Based on what was quoted to me from the MIT study four years ago, in the worst case, the ball is almost certain to lie within a range x +-8 mm on width, and some figure larger than 8 mm (most probably somewhere between 8-16 mm) on height. Note that these are not figures for average error. They are the figures for the maximum error (i.e. the worst case.).

A “Beehive” of the locations of the cricket ball in Test cricket based on the hawkeye data published by the ICC in the scorecards on its website is classified into “hitting”, “missing” and “umpire’s call”. The size of the ball and the estimated zone of its location based on an approximation of the measured errors is shown as well. The errors used to draw the ellipse for the estimated location of each ball uses +/- 8mm on the minor (horizontal) axis, and +/- 10mm on the major (vertical) axis. The -ve x direction represents the off-side for the right-hander.

The point of all this is that all the evidence points to the fact that the location of ball is more difficult to pinpoint on height than it is on line. The ICC’s decision in 2016 to narrow the umpire’s call zone overall, but restrict the hitting zone to the frame of the stumps and leave the bails (an additional 1.27 cm) was a conservative choice which reflected this fact.

The changes announced this week expand the ‘hitting’ zone to the top of the bails instead of the top of the stumps, and place the ‘umpire’s call’ zone above that. From 2016-2021, the umpire’s call zone (the orange band) had a width of 3.56 cm (or the radius of the cricket ball) on line, and 3.56+1.27 (or 4.83 cm) on height. The hitting zone (red) measured 22.8.6 cm x 71.12 cm. Now the ‘hitting’ area has been increased to 22.86 cm x 72.39 cm - an increase of 1.8%. The band on height is also 3.56 cm now.

Given the distribution of deliveries (in the picture above, deliveries from seamers are shown) from ball tracking, under the rules which existed from 2016-2021, 13% of deliveries (from bowlers of all styles, not exclusively seamers) fell in the ‘hitting’ zone. 13.6% of deliveries will fall in the ‘hitting’ zone under the new rule. Put differently, on average about 237 deliveries are in the ‘hitting’ zone in a Test match. Under the new rule, this will increase to about 249 deliveries per Test match. On average, 12-13 deliveries which were in the umpire’s call zone under the old rules will now be classified as ‘hitting’.

In doing this, the ICC seems to have discarded a key point about ball-tracking which was offered by the reviewers from MIT - that estimates of height are less certain that estimates of width. The new rules presume that estimates of height and width are equally certain.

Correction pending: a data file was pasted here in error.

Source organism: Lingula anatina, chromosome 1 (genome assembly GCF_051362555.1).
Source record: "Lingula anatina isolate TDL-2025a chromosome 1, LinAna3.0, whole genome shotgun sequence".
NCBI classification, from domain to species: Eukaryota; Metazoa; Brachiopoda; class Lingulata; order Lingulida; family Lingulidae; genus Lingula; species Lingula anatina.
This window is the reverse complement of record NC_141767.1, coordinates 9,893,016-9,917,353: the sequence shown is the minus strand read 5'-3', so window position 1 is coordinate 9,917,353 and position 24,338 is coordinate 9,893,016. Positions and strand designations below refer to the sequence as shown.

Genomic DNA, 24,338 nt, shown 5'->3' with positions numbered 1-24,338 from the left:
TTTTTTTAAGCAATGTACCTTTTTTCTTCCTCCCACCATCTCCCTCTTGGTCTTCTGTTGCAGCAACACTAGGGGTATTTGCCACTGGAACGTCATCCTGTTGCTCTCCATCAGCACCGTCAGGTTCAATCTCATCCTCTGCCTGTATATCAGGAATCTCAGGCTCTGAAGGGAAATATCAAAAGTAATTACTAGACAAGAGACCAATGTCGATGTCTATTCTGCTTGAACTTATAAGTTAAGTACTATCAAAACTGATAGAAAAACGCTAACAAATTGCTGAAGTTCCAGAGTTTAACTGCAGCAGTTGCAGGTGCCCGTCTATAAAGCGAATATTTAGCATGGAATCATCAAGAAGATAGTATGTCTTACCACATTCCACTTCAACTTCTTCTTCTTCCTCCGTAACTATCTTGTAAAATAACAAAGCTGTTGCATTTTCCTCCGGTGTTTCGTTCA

Essentially, the stumps, for the purpose of DRS, are no longer the actual stumps pitched on the ground. These have been overrun in cricket’s imagination by the modeled stumps in the visualization of the ball-tracking simulation. Years and years of watching that visualization show the ball clipping the bails and have it return “umpire’s call” have poisoned the minds of viewers and ex-players alike. They began to say they were “confused”. And instead of trying to clear up the confusion by trying to understand the mathematics of the matter, they used their powerful voices to campaign for the mathematics to be ignored.

To its credit, the ICC’s Cricket Committee has not buckled entirely. They have retained the ‘Umpires Call’ zone. But they have narrowed it. It is a compromise. In 2016, when they first narrowed the umpire’s call zone by reducing its width to the radius of the cricket ball (as opposed to the diameter of the cricket ball, as it was before 2016), I argued that a bad idea had won, because the umpire’s estimate of whether or not the ball would go on to hit the stumps had been disciplined bureaucratically. At the time, the copy editors at The Cricket Monthly used the fitting title ‘Television Killed The Umpiring Star’ for the story. Right now, the title ‘The Superstars Killed The Mathematical Star’ would be an apposite sequel. A good idea - that the ‘umpire’s call’ zone should be wider for height than it should be for line, since the ball-tracking estimate is less confident about height than it is for line - has lost.

Nevertheless, given that the basic structure of the review and the Umpire’s Call zone has been retained, the application of DRS for LBWs remains basically unchanged, if marginally more in favor of the bowler than it was in the 2016-21 period. This means that the virtual delivery in the animated visualization on your television set will continue to show the ball clipping the bails and HawkEye or VirtualEye returning “Umpire’s Call”. Its just that this will happen less often.

Sadly for the ICC, “less often” is a mathematical idea. And the superstars who have campaigned relentlessly against ‘Umpires Call’ for five years have shown themselves to be immune to those.

I predict that this will be revisited further in two to three years.